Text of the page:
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Here are some relevant excerpts from Helen Saradi's chapter "Towns and Cities" in the Oxford Handbook of Byzantine Studies, outlining the significant changes in the administration of Byzantine cities over time. The bold text is my own emphasis. This first part is referring here primarily to the early Byzantine period:

Bishops as the spiritual leaders of the urban communities naturally rose to positions of power in the cities. They took initiatives in times of war, appealed for imperial intervention to address urgent civic needs, and took care of civic works, the maintenance and construction of civic buildings (Avramea 1987 and 1989; Feissel 1989; Liebeschuetz 2001a: 137-68). The bishop, together with influential members of the local communities (protoi, proteuontes—headmen; ktetores—patrons), formed a group responsible for appointing civic officers, such as the curator, the sitones (in charge of corn supplies), the pater, and the defensor (ekdikos). The appearance of these new leaders in the cities was a response to the decline of the decurions (bouleutai) and of the institution of the boule. Although their role in the cities was sanctioned by imperial legislation, the group of new urban leaders was not defined as an institution, as was the boule: the new administrative system was not uniform everywhere in the empire and lacked the formality of the earlier government by the boule (Liebeschuetz 2001a: 104-36; Saradi 2006:151-85).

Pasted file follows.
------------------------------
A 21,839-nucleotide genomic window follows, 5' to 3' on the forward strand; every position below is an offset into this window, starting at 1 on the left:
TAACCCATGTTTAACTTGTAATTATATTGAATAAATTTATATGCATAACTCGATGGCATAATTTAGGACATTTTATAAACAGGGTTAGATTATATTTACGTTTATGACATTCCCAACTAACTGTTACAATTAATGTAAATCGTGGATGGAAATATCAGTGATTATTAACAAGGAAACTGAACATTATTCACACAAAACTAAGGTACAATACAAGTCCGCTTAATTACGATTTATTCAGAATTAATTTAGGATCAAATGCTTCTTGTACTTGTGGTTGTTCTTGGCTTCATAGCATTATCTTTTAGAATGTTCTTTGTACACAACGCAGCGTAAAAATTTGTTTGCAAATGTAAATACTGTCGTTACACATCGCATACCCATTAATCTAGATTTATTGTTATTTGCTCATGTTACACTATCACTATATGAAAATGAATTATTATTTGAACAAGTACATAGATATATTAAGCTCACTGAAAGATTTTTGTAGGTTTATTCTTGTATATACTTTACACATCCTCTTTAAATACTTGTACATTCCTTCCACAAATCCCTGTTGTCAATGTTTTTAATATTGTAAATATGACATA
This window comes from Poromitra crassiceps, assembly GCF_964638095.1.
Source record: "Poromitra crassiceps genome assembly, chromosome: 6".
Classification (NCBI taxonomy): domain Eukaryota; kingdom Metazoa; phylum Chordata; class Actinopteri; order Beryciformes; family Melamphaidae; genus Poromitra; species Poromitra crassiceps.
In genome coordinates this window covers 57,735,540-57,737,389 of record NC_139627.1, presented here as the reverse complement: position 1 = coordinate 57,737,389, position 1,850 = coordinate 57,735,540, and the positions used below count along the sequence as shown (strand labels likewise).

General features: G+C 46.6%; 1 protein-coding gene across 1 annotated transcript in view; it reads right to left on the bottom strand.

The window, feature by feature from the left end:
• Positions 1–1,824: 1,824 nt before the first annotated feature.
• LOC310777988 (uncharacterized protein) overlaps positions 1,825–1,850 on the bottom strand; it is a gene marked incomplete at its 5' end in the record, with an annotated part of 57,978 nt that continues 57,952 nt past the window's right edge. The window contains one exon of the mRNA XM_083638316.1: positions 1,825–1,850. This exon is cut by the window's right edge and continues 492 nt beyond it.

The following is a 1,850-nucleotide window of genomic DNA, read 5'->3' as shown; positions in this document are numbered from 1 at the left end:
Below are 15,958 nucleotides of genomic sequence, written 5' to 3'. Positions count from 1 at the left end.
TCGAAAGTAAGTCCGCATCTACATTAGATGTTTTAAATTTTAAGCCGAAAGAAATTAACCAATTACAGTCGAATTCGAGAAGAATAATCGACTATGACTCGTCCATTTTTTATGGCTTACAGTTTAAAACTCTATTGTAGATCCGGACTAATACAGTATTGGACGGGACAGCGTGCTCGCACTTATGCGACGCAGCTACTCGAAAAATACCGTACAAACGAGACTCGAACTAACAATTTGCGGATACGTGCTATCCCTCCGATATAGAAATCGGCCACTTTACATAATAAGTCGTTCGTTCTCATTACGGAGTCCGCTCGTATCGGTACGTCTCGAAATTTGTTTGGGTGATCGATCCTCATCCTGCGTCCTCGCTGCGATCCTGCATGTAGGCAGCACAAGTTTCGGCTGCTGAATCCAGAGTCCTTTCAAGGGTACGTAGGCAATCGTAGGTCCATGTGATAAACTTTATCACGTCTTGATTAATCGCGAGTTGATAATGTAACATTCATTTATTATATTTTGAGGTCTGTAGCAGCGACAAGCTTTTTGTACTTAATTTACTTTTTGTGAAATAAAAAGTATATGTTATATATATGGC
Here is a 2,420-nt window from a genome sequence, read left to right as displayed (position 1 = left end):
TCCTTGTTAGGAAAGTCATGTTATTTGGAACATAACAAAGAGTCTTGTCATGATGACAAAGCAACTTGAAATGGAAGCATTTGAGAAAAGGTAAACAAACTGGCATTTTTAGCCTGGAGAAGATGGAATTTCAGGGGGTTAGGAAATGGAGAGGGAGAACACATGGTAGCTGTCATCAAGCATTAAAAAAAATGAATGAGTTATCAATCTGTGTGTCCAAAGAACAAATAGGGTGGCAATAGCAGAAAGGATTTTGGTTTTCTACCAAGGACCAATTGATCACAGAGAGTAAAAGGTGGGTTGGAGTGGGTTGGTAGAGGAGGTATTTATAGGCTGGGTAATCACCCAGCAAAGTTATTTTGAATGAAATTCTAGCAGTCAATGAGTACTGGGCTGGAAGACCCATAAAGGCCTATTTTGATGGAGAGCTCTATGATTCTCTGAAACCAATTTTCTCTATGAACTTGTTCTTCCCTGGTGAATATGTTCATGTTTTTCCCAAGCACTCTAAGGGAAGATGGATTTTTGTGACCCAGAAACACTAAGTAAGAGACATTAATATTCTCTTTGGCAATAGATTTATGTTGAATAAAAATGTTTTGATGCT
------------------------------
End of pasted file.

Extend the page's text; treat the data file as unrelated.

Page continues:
This was followed by centuries of urban decline to the point that many cities were effectively abandoned. The theme system took on greater and greater importance until cities re-emerged later on:

From the ninth century, and perhaps already from the late eighth century (Bouras 2002:501), Byzantine cities were marked by an economic revival. New cities and towns are mentioned in the sources. In many cases, this was the result of an imperial initiative. Civil and ecclesiastical administration and a military presence created conditions that encouraged the development of cities and towns. The theme system began slowly to be replaced by the emerging cities as centres of administrative, economic, and social life (Angold 1985: 7-9; Harvey 1989: 207; Dagron 2002; Bouras 2002: 501-4). There was a population increase and expansion of the urban inhabited area on the sites of the ancient agorai. Urban administration was carried on by the administration of the themata, and when the system declined, local powerful persons, the archontes, emerged as leaders of urban communities, together with bishops.

Then in a final phase:

In the eleventh century the cities again became centres of provincial administration with the krites (judge) as head of the civil administration of the theme. The large themes were subdivided into smaller ones and in reoccupied territories small administrative units were created in the district of each city: the Byzantine city was reaffirmed (Dagron 1987:160). [...] In the provinces the weakness of the central government during the eleventh century and at the end of the twelfth, together with fiscal oppression by imperial agents, created a discontent in the cities towards the capital marked by a sense of local solidarity. Local dynasts took power in provincial cities and led rebellions against the emperors.